29 June 2015

When Being a Mom Makes You Feel Mean: 6 Steps to Check Yourself Before You Wreck Yourself...and Your Child

When Being a Mom Makes You Feel Mean

Lately, I’ve been stuck in a severe funk where being a mom is concerned. This move to Pittsburgh, albeit great, has come with some big challenges namely, having my child with me 24/7. As a full time working mom, it has definitely been an adjustment and not one that’s been easy. I’ve lost my temper more times than I like to admit. My patience has been strained and put to the test. I’ve raised my voice and yelled. Overall, I feel like I’ve been a fucking hot mess.

Have you ever felt this way? For the first time since Chickie was a newborn, I’ve been struggling with bouts of anger, resentment, loathing and borderline depression but before I go any further, I want to make a few points crystal clear…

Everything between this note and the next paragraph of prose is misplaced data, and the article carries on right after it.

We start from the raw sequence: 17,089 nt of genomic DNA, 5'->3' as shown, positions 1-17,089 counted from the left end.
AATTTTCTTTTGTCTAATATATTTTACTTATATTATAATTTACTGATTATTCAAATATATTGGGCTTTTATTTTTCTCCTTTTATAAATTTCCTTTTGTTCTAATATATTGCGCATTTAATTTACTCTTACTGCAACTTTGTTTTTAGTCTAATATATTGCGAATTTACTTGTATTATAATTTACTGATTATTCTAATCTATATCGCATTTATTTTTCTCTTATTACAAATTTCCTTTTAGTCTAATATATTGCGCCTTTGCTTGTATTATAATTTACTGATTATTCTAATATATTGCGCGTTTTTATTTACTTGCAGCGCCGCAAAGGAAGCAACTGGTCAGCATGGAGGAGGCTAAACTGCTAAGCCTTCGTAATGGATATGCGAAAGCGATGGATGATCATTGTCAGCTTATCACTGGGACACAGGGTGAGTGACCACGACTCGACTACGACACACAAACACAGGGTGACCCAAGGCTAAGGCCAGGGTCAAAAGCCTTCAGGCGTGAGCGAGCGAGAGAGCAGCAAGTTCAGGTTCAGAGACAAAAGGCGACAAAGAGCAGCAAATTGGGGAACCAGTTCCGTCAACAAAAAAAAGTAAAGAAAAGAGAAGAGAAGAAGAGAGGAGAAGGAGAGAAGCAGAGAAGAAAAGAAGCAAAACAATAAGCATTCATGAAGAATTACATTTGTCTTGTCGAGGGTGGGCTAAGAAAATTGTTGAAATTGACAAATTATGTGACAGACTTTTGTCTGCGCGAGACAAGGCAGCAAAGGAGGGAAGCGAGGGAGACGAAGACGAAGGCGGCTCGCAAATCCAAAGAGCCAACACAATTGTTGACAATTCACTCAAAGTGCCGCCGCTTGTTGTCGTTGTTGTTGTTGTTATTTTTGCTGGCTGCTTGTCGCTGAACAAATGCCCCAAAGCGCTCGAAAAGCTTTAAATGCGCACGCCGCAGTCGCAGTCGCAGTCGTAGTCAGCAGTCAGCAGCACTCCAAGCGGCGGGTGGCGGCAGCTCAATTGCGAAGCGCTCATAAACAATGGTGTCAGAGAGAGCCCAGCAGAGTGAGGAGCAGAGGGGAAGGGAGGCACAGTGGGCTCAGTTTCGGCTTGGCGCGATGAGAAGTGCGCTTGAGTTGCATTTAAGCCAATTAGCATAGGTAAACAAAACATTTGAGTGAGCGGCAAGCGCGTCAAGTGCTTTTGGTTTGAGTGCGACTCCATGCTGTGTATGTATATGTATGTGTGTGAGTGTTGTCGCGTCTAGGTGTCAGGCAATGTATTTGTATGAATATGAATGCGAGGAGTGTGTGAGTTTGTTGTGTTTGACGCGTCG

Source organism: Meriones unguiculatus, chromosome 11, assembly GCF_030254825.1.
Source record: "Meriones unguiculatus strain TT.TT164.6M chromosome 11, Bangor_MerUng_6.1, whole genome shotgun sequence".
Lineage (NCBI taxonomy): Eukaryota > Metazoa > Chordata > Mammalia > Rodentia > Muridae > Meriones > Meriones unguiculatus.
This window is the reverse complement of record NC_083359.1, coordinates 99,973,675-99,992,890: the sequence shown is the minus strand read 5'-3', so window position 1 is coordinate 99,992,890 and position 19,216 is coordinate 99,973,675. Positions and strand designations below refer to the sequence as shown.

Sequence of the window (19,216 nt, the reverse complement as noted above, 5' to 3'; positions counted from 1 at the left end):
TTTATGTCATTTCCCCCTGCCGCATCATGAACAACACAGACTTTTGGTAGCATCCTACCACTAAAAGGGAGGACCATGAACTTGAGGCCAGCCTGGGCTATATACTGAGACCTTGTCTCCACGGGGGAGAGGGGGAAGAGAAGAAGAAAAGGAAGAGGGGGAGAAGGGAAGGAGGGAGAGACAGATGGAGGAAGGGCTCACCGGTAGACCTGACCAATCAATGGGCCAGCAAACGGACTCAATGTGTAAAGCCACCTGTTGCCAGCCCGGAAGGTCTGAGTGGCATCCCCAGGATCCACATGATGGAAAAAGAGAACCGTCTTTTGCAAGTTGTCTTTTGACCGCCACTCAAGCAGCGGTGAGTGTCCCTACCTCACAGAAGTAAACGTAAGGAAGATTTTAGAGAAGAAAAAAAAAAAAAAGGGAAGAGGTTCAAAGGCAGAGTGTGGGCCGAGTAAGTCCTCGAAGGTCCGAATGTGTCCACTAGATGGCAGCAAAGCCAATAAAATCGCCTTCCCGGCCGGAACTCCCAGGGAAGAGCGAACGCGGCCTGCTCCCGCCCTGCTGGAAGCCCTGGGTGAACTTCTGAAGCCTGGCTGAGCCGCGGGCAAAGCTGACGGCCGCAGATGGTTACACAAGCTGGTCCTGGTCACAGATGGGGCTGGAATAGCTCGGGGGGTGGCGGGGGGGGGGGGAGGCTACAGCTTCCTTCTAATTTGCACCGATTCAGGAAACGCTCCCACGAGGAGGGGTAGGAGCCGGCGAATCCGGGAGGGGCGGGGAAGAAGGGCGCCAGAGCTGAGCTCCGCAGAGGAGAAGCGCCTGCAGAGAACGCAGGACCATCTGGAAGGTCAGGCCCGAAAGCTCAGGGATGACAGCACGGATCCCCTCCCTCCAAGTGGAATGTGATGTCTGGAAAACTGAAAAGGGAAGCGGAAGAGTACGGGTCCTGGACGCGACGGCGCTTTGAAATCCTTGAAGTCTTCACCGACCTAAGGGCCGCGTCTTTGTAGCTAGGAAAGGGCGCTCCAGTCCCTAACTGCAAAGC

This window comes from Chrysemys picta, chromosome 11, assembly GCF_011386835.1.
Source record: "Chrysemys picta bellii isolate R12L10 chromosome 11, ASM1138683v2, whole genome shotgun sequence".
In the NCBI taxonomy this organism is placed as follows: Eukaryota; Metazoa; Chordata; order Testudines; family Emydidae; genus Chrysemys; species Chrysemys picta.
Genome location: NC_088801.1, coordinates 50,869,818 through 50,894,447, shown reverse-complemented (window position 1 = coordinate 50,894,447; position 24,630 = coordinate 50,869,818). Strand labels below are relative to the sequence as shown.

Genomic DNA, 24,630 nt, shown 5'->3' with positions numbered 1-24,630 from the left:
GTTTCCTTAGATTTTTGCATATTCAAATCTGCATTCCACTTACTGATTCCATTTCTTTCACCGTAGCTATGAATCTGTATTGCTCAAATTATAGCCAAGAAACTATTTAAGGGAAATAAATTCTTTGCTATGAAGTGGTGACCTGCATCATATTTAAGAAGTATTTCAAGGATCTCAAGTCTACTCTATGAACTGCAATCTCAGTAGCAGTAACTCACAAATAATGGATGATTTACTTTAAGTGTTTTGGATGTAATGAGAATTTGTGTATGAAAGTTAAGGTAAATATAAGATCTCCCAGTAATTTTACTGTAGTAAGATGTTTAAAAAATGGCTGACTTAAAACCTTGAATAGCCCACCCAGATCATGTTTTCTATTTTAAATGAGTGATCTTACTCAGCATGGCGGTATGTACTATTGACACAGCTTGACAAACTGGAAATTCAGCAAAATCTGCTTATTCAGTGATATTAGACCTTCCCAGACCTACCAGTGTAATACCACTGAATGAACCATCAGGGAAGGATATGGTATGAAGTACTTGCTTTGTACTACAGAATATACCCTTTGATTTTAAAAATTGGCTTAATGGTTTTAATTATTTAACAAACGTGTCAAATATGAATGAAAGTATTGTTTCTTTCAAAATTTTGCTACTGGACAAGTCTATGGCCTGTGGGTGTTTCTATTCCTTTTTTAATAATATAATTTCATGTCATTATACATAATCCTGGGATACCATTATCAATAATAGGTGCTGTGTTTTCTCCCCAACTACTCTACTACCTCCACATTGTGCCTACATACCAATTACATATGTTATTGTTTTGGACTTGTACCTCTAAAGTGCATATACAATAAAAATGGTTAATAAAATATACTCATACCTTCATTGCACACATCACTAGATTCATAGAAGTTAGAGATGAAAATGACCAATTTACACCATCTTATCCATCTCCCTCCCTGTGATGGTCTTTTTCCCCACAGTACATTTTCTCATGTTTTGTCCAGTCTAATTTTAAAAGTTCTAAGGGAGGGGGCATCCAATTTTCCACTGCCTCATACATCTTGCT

1.    I love my child with all of my being. I would die for her, do anything in the world for her and give her the best that life has to offer.
2.    My daughter is, hands down, the biggest, most amazing blessing in my life. She is truly a gift from God and I adore her completely.

So, let’s not forget this as I discuss I rather sensitive issue, okay?

I feel like I’m emotionally stuck under a dark cloud with regards to motherhood lately but it’s also a situation that’s unavoidable; Maddy is used to being in school all day with friends while having an outlet to release all her energy and I’m used to going to work. I know we are both doing our best and that this scenario is only temporary but it still leaves me feeling pretty rotten as a mom. Couple this change with a few other challenges that we’re dealing with, and you have the perfect storm of stress, anxiety and a longing for things to become “normal” again. Here are a few other things we’re dealing with now: